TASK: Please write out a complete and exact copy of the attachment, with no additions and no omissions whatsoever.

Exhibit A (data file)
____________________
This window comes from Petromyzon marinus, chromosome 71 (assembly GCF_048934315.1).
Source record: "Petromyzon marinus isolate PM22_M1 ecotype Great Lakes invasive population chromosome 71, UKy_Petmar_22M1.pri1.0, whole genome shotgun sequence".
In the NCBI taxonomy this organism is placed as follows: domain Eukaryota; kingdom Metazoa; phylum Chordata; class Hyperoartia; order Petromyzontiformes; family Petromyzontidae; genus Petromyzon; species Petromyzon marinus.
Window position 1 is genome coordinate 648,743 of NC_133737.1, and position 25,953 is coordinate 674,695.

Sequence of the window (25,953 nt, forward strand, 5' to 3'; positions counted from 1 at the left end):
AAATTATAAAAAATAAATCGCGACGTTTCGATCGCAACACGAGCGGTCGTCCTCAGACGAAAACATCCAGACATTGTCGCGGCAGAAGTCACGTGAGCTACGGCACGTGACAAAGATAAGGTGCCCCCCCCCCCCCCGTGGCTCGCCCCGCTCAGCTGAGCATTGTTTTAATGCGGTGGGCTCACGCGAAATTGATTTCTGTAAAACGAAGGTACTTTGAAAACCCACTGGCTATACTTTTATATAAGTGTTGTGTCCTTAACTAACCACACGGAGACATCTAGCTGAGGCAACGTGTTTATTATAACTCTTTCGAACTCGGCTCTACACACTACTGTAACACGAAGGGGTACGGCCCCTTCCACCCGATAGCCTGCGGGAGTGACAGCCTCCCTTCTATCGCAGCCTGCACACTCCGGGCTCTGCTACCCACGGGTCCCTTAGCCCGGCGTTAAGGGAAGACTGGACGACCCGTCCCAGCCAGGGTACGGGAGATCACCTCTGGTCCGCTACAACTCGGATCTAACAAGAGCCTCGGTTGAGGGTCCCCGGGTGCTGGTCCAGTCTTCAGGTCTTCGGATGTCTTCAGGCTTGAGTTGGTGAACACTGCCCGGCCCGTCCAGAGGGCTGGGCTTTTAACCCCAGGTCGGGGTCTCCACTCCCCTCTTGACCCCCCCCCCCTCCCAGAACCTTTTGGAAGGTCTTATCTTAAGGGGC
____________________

This window comes from Petromyzon marinus, chromosome 71 (assembly GCF_048934315.1).
Source record: "Petromyzon marinus isolate PM22_M1 ecotype Great Lakes invasive population chromosome 71, UKy_Petmar_22M1.pri1.0, whole genome shotgun sequence".
In the NCBI taxonomy this organism is placed as follows: domain Eukaryota; kingdom Metazoa; phylum Chordata; class Hyperoartia; order Petromyzontiformes; family Petromyzontidae; genus Petromyzon; species Petromyzon marinus.
Window position 1 is genome coordinate 648,743 of NC_133737.1, and position 25,953 is coordinate 674,695.

Sequence of the window (25,953 nt, forward strand, 5' to 3'; positions counted from 1 at the left end):
AAATTATAAAAAATAAATCGCGACGTTTCGATCGCAACACGAGCGGTCGTCCTCAGACGAAAACATCCAGACATTGTCGCGGCAGAAGTCACGTGAGCTACGGCACGTGACAAAGATAAGGTGCCCCCCCCCCCCCCGTGGCTCGCCCCGCTCAGCTGAGCATTGTTTTAATGCGGTGGGCTCACGCGAAATTGATTTCTGTAAAACGAAGGTACTTTGAAAACCCACTGGCTATACTTTTATATAAGTGTTGTGTCCTTAACTAACCACACGGAGACATCTAGCTGAGGCAACGTGTTTATTATAACTCTTTCGAACTCGGCTCTACACACTACTGTAACACGAAGGGGTACGGCCCCTTCCACCCGATAGCCTGCGGGAGTGACAGCCTCCCTTCTATCGCAGCCTGCACACTCCGGGCTCTGCTACCCACGGGTCCCTTAGCCCGGCGTTAAGGGAAGACTGGACGACCCGTCCCAGCCAGGGTACGGGAGATCACCTCTGGTCCGCTACAACTCGGATCTAACAAGAGCCTCGGTTGAGGGTCCCCGGGTGCTGGTCCAGTCTTCAGGTCTTCGGATGTCTTCAGGCTTGAGTTGGTGAACACTGCCCGGCCCGTCCAGAGGGCTGGGCTTTTAACCCCAGGTCGGGGTCTCCACTCCCCTCTTGACCCCCCCCCCCTCCCAGAACCTTTTGGAAGGTCTTATCTTAAGGGGC